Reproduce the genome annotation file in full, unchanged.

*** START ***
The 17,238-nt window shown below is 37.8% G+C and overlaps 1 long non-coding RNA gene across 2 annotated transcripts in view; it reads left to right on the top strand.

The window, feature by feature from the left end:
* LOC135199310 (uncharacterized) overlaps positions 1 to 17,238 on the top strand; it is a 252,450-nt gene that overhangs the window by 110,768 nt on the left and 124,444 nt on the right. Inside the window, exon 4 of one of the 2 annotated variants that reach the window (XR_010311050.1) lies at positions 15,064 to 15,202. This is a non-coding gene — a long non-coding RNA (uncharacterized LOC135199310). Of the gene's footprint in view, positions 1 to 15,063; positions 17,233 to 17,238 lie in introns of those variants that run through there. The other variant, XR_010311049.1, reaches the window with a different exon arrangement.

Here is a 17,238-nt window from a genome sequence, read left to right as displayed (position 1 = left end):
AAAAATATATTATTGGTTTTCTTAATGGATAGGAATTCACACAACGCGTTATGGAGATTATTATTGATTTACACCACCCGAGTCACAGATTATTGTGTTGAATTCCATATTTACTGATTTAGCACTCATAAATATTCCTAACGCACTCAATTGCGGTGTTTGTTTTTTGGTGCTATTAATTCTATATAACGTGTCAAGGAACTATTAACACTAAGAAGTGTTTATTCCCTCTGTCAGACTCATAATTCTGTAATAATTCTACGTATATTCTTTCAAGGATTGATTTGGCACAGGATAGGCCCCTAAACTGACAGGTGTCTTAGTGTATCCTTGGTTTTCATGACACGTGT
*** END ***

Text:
The 17,238-nt window shown below is 37.8% G+C and overlaps 1 long non-coding RNA gene across 2 annotated transcripts in view; it reads left to right on the top strand.

The window, feature by feature from the left end:
* LOC135199310 (uncharacterized) overlaps positions 1 to 17,238 on the top strand; it is a 252,450-nt gene that overhangs the window by 110,768 nt on the left and 124,444 nt on the right. Inside the window, exon 4 of one of the 2 annotated variants that reach the window (XR_010311050.1) lies at positions 15,064 to 15,202. This is a non-coding gene — a long non-coding RNA (uncharacterized LOC135199310). Of the gene's footprint in view, positions 1 to 15,063; positions 17,233 to 17,238 lie in introns of those variants that run through there. The other variant, XR_010311049.1, reaches the window with a different exon arrangement.

Here is a 17,238-nt window from a genome sequence, read left to right as displayed (position 1 = left end):
AAAAATATATTATTGGTTTTCTTAATGGATAGGAATTCACACAACGCGTTATGGAGATTATTATTGATTTACACCACCCGAGTCACAGATTATTGTGTTGAATTCCATATTTACTGATTTAGCACTCATAAATATTCCTAACGCACTCAATTGCGGTGTTTGTTTTTTGGTGCTATTAATTCTATATAACGTGTCAAGGAACTATTAACACTAAGAAGTGTTTATTCCCTCTGTCAGACTCATAATTCTGTAATAATTCTACGTATATTCTTTCAAGGATTGATTTGGCACAGGATAGGCCCCTAAACTGACAGGTGTCTTAGTGTATCCTTGGTTTTCATGACACGTGT